Pediatric Hydration and Skin Protection

Hydration and skin protection

The skin is the outermost structure of our body and therefore it has the function to preserve an essential element for our survival: water.
Water is the primary source of hydration of the body and in particular is the most important parameter for the functional balance and skin health, that contain a total of approximately 67% water, which is distributed very differently in the various tissues. The water from the deeper tissues of the skin, follows a well-defined pathway within the different layers of the skin: from the bloodstream it reaches the dermis, then it spreads regularly and consistently up to the upper layers of the epidermis reaching the outermost surface consists of the stratum corneum, where it is responsible for preserving skin hydration.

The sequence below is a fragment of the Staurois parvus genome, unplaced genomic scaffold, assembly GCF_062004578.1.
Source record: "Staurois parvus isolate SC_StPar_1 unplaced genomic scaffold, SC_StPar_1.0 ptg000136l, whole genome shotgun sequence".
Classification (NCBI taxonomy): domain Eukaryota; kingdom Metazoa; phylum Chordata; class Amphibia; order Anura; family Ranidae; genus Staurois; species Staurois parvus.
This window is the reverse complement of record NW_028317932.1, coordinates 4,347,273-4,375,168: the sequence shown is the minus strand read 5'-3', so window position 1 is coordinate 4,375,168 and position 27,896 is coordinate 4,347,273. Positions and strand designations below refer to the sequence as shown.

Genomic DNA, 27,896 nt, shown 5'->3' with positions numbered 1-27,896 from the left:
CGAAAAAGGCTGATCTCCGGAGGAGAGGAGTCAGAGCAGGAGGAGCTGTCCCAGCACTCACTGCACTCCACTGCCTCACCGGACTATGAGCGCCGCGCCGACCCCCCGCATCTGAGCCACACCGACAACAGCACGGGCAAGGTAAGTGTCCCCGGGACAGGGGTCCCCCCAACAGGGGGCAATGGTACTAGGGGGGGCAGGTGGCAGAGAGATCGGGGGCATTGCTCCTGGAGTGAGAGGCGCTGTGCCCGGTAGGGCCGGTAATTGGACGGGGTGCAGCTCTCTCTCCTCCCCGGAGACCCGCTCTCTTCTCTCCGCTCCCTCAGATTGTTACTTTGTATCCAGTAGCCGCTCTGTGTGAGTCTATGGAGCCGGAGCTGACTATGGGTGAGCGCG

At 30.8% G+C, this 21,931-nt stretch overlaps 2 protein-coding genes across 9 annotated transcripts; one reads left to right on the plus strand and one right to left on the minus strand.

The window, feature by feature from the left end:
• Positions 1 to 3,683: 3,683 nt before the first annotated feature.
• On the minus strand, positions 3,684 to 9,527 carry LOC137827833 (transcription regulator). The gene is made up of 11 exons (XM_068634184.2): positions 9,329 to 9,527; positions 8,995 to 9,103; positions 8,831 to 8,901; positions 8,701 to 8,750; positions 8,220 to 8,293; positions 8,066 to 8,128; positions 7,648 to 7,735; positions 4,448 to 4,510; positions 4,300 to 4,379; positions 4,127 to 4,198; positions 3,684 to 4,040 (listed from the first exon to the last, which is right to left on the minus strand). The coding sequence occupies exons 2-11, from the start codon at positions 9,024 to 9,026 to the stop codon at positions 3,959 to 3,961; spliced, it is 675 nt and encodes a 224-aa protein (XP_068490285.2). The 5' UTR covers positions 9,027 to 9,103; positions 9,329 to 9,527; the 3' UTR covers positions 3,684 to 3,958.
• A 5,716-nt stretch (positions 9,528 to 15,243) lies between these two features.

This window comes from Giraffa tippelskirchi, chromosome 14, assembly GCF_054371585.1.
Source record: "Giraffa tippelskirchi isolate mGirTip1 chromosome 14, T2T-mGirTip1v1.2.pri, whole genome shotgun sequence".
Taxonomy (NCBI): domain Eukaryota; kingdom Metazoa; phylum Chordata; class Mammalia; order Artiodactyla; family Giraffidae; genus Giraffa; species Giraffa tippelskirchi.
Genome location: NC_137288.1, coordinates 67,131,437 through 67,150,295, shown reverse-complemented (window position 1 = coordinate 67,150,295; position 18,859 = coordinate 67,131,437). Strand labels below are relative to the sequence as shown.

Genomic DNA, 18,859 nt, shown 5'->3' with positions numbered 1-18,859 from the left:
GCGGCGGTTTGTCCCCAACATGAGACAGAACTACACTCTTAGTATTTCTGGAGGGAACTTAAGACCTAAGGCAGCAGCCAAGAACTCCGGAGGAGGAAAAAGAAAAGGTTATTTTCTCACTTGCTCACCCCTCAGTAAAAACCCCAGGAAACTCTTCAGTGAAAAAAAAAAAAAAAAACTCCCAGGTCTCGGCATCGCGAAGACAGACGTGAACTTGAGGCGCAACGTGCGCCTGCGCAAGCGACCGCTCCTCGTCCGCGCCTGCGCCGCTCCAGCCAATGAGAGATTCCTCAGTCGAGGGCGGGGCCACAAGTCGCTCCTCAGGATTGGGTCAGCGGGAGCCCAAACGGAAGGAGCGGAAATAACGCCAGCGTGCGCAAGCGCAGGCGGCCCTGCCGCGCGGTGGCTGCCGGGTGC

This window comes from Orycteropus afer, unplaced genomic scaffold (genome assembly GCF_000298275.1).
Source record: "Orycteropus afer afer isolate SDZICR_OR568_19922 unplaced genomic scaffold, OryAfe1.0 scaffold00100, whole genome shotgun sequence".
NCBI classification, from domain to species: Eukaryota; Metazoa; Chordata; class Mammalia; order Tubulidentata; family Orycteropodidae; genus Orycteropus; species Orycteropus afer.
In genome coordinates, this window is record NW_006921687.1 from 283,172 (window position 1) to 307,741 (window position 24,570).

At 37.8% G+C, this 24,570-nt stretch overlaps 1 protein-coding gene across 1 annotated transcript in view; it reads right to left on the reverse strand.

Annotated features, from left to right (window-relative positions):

The natural moisture of the skin is the result of several biological mechanisms with specific functions, which take place in the dermis, epidermis and stratum corneum. This movement of the water depends mainly on the secretion of the sweat glands, an active process under the control of the nervous system, and of sebaceous glands, which together with the aggregated polypeptide from the dacay of the corneocytes, substances of purine and carbohydrate nature, derived from the loss of nucleus of keratinocytes, and from lipids of epidermis, are a mixture of lipophilic and water-soluble substances, whose task is to protect the skin and, in particular, in maintaining the hydration of the stratum corneum. Then the free water in the stratum corneum, evaporates through a process called “perspiratio insensibilis” or trans epidermal water loss (TEWL – Trans Epidermal Water Loss), which consists in the evaporation constant and passive of water in vapor form in the outermost layer of epidermis. Its size is very variable and depends on the degree of environmental humidity, temperature and ventilation. The movement of water between cells in different layers of the epidermis also depends on proteins called aquaporins, which are present in the epidermis where they form appropriate channels to convey water and water-soluble ingredients, transporting them to the surface. A right hydration of the epidermis and stratum corneum, is only possible if the water supply from the dermis is sufficient to balance the small losses and if the water retention capacity in the upper compartments of the skin is efficient and consistent.